Accurate airline seat maps can be hard to find, and when taking that long overseas flight, getting the right seat is important. After all, nobody wants to be sat across from the toilet for 14 hours straight!

Possibly worse is selecting a window seat and then finding there’s no window in your row. To add insult to injury, you may even have paid for that seat. So how do you work out exactly what seats are where?

Airline Seating Plans Vary A Lot

When you select a seat online, you’re presented with a rudimentary seating plan. The most detail you get is what seat is beside what other seat, plus an indication of the toilets, galleys and doors – if you’re lucky. It’s hardly an architectural plan, that’s for sure.

British Airways go so far as to have a disclaimer when selecting a seat. It says, “The seat plan is for guidance only and not true to scale. Extra space between rows does not indicate extra legroom.” Okay then! What about the published plans on airline websites?

Some are quite good, showing things pretty much to scale. Others are pretty bad – looking at you Aer Lingus – and special mention to British Airways who snobbishly break theirs up by cabin class. It still doesn’t show where the windows are, which is quite important to those who like a window seat.

Where Are The Most Accurate Seat Maps?

You’re probably thinking I’m going to direct you to perennial favourite, SeatGuru. In fact, I’m not, because I’ve never really thought much of that website at all. It’s far too generic and it’s a bit old fashioned looking these days.

Instead, I’m going to tell you to take a crack at aeroLOPA. They have fabulously designed seating plans for 17 airlines at the time of writing. This includes large network carriers like American Airlines, Qatar Airways and Cathay Pacific plus low fare airlines like Ryanair and easyJet.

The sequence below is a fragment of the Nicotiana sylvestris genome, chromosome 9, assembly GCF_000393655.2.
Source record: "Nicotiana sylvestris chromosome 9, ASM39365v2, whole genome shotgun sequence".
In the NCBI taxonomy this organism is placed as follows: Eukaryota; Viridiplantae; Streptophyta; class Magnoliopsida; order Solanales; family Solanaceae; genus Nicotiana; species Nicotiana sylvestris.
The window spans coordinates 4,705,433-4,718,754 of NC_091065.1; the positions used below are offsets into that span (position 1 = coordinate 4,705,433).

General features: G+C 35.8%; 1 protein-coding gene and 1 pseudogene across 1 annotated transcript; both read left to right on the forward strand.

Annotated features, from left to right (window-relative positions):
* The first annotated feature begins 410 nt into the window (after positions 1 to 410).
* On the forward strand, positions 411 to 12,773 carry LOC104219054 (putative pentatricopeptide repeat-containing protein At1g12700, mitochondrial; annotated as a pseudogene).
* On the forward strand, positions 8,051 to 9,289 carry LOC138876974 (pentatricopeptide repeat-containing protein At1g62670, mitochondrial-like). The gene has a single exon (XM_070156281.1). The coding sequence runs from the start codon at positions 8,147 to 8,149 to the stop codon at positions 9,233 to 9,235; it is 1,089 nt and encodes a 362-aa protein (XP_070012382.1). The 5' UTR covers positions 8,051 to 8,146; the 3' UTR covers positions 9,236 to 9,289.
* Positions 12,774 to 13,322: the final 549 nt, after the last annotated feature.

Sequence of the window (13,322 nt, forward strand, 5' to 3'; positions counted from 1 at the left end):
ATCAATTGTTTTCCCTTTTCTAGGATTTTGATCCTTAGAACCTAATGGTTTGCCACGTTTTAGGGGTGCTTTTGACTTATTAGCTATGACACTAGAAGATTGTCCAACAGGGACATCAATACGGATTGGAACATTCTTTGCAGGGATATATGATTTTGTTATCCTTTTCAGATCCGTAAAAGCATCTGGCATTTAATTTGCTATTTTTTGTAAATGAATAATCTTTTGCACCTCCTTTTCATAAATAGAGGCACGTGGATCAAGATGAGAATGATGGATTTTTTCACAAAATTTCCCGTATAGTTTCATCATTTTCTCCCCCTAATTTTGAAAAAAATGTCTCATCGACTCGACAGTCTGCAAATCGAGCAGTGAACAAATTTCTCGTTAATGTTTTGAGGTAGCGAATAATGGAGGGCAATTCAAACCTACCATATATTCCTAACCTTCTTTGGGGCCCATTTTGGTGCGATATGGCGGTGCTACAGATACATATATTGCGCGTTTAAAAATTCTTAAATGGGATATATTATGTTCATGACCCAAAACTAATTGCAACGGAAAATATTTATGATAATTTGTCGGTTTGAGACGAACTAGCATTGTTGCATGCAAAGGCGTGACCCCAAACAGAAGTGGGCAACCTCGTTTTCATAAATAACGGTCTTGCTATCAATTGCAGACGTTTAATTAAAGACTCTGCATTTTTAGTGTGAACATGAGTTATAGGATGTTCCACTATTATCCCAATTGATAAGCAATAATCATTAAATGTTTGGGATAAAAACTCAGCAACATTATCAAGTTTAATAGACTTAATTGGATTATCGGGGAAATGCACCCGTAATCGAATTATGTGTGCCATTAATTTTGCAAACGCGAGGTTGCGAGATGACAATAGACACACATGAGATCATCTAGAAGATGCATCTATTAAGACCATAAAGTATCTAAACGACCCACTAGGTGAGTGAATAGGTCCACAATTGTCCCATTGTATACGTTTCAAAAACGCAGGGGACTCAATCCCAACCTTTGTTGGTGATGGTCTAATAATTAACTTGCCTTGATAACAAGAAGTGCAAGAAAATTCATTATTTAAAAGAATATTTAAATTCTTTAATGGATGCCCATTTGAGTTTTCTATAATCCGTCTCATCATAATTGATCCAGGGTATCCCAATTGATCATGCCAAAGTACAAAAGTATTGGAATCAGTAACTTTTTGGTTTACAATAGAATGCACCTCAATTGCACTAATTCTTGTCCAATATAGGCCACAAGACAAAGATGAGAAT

Everything is shown, from the actual design and angle of the seats in business class, to the positioning of the galleys. In the above image, you can even see the A380 upper deck storage cabinets located beside the window seats represented. Everything is there.

All plans also show the windows and their relative position to the seat. Don’t want to crane your neck? You can tell which seats not to choose. Want to avoid the window seat with no window? It’s very easy to tell where that is.

Overall Thoughts

These are the most accurate seat maps I’ve ever come across online. Apart from the six airlines mentioned above, you will also find seating plans for Aer Lingus, Air Canada, Air France, Alaska Airlines, Finnair, Iberia, Japan Airlines, JetBlue, United Airlines, Virgin Atlantic and Vueling. You can check them all out at the aeroLOPA website.

While some airlines are more complete than others, the site continues to grow and is becoming an important resource. I’ve used it countless times in the past few months to inform me when choosing seats on various oneworld alliance flights I have coming up. I absolutely love it, as it shows everything I want to see and is precise.

Are these the most accurate seat maps you’ve seen or have you ever come across better? Thank you for reading and if you have any comments or questions, please leave them below.

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Featured image by Alexander Schimmeck via Unsplash.